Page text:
The highlight this year was the long table in the sunken Exhibition Hall. The sign explained, “Longwood’s Christmas celebration dates back to December 23, 1921, when our founder Pierre S. du Pont and his wife, Alice, hosted parties for the families of Longwood employees—featuring a spectacularly decorated Christmas tree, gift giving, and holiday music. In tribute to this tradition, we’ve created an elaborate holiday display featuring a 64-foot-long table with a moss runner, preserved roses, vases of winter-flowering begonia (Begonia x hiemalis ‘Barkos’), white moth orchid hybrid (Phalaenopsis), brake fern (Pteris cretica var. abolineata), and silver willow branches.”

The 64-foot-long table in the Exhibition Hall sits on a grass island surrounded by water.
The beautifully arranged table.
White moth orchids.
Decorations on the table.
The gorgeous Christmas tree at the end of the table in Exhibition Hall.
Red poinsettias, white lilies, and red berries of Winterberry Holly bordered the room.
Moss wreath with white moth orchids on the wall of Exhibition Hall.

At the end of Exhibition Hall is the Music Room, which was, of course, decorated for Christmas.

The music room.

The Main Conservatory contains hanging poinsettia plants, lovely Christmas trees, and various forms of poinsettias with other exotic flowers mixed in.

The Main Conservatory.
A Christmas tree and white poinsettias in the Main Conservatory.
Red lilies, white poinsettias, and Christmas trees in the Main Conservatory.
White poinsettias with a streak of blush pink next to pink orchids.

Even the Children’s Garden is sprinkled with holiday happiness here and there.

The Children’s Garden.

A wire frame tree form decorated with various flowers, greens, and white moss in the Mediterranean Garden.

A festive tree in the Mediterranean Garden.
A close-up.

A monochromatic red wreath along the way.

Simple and elegant.

The Children’s Holiday Trees are in the Estate Fruit House. Local students designed and made hand-crafted ornaments on three foot tall Fraser fir trees using this year’s star theme.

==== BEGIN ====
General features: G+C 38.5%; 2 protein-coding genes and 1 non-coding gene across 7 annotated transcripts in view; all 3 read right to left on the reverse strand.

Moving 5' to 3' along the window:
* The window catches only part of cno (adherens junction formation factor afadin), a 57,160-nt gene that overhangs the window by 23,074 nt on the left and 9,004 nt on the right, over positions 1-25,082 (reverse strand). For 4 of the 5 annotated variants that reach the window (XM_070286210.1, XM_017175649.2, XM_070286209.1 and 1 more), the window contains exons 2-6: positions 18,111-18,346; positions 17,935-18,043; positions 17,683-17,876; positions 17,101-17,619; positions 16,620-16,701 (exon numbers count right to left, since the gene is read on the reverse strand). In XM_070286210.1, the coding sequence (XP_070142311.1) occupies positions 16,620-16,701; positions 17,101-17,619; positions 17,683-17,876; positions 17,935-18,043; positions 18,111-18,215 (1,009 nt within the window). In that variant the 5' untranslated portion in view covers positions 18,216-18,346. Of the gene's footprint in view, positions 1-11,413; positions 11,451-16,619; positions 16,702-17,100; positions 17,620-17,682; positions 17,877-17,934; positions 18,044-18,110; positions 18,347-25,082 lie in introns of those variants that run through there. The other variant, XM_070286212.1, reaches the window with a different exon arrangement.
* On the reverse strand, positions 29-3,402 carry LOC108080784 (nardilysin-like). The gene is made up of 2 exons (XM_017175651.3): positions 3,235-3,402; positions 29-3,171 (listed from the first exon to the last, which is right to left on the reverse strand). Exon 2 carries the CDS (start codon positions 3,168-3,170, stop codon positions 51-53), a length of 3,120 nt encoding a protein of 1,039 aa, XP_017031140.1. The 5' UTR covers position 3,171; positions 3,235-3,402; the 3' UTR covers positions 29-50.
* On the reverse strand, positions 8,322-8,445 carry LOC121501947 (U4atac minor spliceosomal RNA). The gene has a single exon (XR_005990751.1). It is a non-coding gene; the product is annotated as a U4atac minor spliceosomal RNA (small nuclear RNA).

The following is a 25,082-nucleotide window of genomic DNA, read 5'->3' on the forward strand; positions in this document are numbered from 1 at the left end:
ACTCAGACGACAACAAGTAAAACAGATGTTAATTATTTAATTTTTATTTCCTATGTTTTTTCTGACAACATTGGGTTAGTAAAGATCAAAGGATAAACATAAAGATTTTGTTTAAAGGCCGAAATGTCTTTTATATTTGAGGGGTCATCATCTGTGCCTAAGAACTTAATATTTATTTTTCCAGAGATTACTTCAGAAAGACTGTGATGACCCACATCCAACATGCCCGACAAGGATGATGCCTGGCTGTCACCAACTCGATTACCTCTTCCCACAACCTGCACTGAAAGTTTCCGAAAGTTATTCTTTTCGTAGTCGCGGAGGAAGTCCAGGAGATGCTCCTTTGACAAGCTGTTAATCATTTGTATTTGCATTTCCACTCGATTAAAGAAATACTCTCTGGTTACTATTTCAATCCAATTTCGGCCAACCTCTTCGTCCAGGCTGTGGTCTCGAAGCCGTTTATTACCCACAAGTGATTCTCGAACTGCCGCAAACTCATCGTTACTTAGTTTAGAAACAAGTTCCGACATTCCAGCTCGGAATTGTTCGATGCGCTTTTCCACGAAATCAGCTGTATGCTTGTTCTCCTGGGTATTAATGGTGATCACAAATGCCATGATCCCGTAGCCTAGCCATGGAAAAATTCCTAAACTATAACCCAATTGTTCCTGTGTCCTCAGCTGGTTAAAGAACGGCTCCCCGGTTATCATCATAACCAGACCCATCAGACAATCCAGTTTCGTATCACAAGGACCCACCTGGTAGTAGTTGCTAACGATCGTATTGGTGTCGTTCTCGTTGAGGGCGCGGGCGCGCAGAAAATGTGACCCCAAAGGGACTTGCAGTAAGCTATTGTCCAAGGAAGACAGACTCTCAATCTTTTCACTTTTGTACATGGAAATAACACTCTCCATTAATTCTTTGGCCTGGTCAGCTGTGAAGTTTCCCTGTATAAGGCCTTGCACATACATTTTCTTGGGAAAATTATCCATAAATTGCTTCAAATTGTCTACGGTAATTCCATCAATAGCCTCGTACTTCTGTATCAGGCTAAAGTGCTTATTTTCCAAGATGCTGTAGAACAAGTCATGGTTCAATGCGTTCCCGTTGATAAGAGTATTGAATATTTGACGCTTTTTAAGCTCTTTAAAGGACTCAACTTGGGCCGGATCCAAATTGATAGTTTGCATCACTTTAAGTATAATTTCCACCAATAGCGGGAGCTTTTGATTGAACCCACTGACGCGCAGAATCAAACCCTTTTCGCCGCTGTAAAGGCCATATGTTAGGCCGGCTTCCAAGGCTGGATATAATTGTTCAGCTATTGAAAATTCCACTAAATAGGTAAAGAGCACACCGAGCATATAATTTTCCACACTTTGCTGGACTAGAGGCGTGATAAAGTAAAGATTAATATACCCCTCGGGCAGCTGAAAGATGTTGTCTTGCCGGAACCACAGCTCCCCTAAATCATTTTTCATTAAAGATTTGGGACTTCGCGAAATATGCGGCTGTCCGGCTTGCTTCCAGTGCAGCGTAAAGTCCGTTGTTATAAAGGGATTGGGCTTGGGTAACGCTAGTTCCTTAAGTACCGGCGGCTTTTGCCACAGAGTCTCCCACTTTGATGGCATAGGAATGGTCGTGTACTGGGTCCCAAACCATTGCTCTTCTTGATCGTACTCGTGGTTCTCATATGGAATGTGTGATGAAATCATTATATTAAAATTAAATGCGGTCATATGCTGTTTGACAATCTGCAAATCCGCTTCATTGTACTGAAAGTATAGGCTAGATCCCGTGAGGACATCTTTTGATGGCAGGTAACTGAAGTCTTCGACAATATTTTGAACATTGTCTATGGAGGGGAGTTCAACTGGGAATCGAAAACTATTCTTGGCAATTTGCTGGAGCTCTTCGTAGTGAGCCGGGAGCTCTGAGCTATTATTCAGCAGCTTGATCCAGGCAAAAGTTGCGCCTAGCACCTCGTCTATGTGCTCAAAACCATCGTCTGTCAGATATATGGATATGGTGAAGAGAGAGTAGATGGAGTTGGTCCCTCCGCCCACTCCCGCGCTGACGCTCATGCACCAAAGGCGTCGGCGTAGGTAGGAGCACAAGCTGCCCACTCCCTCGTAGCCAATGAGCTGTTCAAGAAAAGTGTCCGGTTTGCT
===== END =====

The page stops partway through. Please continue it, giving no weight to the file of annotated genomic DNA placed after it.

Colorful suns adorn this Fraser fir.
Natural materials in star and planet shapes.
Kumquat tree with ornaments made of twigs spray-painted white.

The Fern Passage is lit with glass orbs of light.

A glass orb light inside a palm.

The Cascade Garden had what looked like air plants placed on wire frame balls with lights.

The Cascade Garden.
More of The Cascade Garden.

Moravian Stars hang in the Rose House.

Yeh, blurry.

The Tropical Terrace...

Red poinsettias arranged in a tree form.

The Silver Garden...

Succulant plants arranged in a star pattern.

Aloes arranged in tree form in The Silver Garden.

And one last look at the stars.

White wreath with blue stars.

The staff and volunteers must work year-round on preparing for Christmas each year. Great work, as usual!

Misty December Morn

When Carl Sandburg wrote, “The fog comes on little cat feet,” he obviously didn’t know my cat Izzy who comes barreling into a room with leaps and bounds. But maybe he did know Molly, who quietly and gracefully enters the room...but then lets out an angry cry to let you know she’s there and waiting for her breakfast.

The fog did come silently and then moved on this December 9th. The mist hung in the air, giving a sense of mystery and Irish charm to the garden that morning. Little wispy clouds of fog ran through the dried stems of purple coneflowers and along the paths in the kitchen garden.

The flower garden.

Foggy morning.

The undulating branches of the wisteria tree.